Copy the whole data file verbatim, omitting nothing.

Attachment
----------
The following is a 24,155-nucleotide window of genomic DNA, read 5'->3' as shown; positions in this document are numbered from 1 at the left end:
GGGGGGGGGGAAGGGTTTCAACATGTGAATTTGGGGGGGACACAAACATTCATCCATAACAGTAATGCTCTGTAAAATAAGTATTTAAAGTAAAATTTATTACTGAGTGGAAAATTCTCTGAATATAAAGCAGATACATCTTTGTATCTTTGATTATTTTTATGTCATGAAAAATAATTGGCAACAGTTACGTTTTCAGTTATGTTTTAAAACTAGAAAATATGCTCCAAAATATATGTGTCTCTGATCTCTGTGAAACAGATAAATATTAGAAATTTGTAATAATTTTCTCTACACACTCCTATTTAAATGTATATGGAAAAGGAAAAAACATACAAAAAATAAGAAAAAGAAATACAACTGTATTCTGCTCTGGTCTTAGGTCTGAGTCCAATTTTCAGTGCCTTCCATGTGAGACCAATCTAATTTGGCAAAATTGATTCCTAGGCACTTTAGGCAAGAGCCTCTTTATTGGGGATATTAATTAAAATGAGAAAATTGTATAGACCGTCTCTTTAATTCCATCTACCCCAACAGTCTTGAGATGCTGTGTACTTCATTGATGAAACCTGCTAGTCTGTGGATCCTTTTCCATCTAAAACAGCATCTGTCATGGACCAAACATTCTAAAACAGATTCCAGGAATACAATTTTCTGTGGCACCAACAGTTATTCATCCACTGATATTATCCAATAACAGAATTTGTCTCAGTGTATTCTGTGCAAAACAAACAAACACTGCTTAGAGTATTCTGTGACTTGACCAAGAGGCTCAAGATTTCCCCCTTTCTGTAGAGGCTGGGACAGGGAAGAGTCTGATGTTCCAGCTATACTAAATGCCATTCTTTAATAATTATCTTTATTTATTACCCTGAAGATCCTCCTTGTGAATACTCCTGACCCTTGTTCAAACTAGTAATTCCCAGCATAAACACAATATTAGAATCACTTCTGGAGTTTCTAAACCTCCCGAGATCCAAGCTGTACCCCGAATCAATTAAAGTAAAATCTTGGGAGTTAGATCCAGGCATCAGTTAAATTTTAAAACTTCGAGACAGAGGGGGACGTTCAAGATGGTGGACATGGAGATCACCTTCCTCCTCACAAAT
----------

The following is a 24,155-nucleotide window of genomic DNA, read 5'->3' as shown; positions in this document are numbered from 1 at the left end:
GGGGGGGGGGAAGGGTTTCAACATGTGAATTTGGGGGGGACACAAACATTCATCCATAACAGTAATGCTCTGTAAAATAAGTATTTAAAGTAAAATTTATTACTGAGTGGAAAATTCTCTGAATATAAAGCAGATACATCTTTGTATCTTTGATTATTTTTATGTCATGAAAAATAATTGGCAACAGTTACGTTTTCAGTTATGTTTTAAAACTAGAAAATATGCTCCAAAATATATGTGTCTCTGATCTCTGTGAAACAGATAAATATTAGAAATTTGTAATAATTTTCTCTACACACTCCTATTTAAATGTATATGGAAAAGGAAAAAACATACAAAAAATAAGAAAAAGAAATACAACTGTATTCTGCTCTGGTCTTAGGTCTGAGTCCAATTTTCAGTGCCTTCCATGTGAGACCAATCTAATTTGGCAAAATTGATTCCTAGGCACTTTAGGCAAGAGCCTCTTTATTGGGGATATTAATTAAAATGAGAAAATTGTATAGACCGTCTCTTTAATTCCATCTACCCCAACAGTCTTGAGATGCTGTGTACTTCATTGATGAAACCTGCTAGTCTGTGGATCCTTTTCCATCTAAAACAGCATCTGTCATGGACCAAACATTCTAAAACAGATTCCAGGAATACAATTTTCTGTGGCACCAACAGTTATTCATCCACTGATATTATCCAATAACAGAATTTGTCTCAGTGTATTCTGTGCAAAACAAACAAACACTGCTTAGAGTATTCTGTGACTTGACCAAGAGGCTCAAGATTTCCCCCTTTCTGTAGAGGCTGGGACAGGGAAGAGTCTGATGTTCCAGCTATACTAAATGCCATTCTTTAATAATTATCTTTATTTATTACCCTGAAGATCCTCCTTGTGAATACTCCTGACCCTTGTTCAAACTAGTAATTCCCAGCATAAACACAATATTAGAATCACTTCTGGAGTTTCTAAACCTCCCGAGATCCAAGCTGTACCCCGAATCAATTAAAGTAAAATCTTGGGAGTTAGATCCAGGCATCAGTTAAATTTTAAAACTTCGAGACAGAGGGGGACGTTCAAGATGGTGGACATGGAGATCACCTTCCTCCTCACAAAT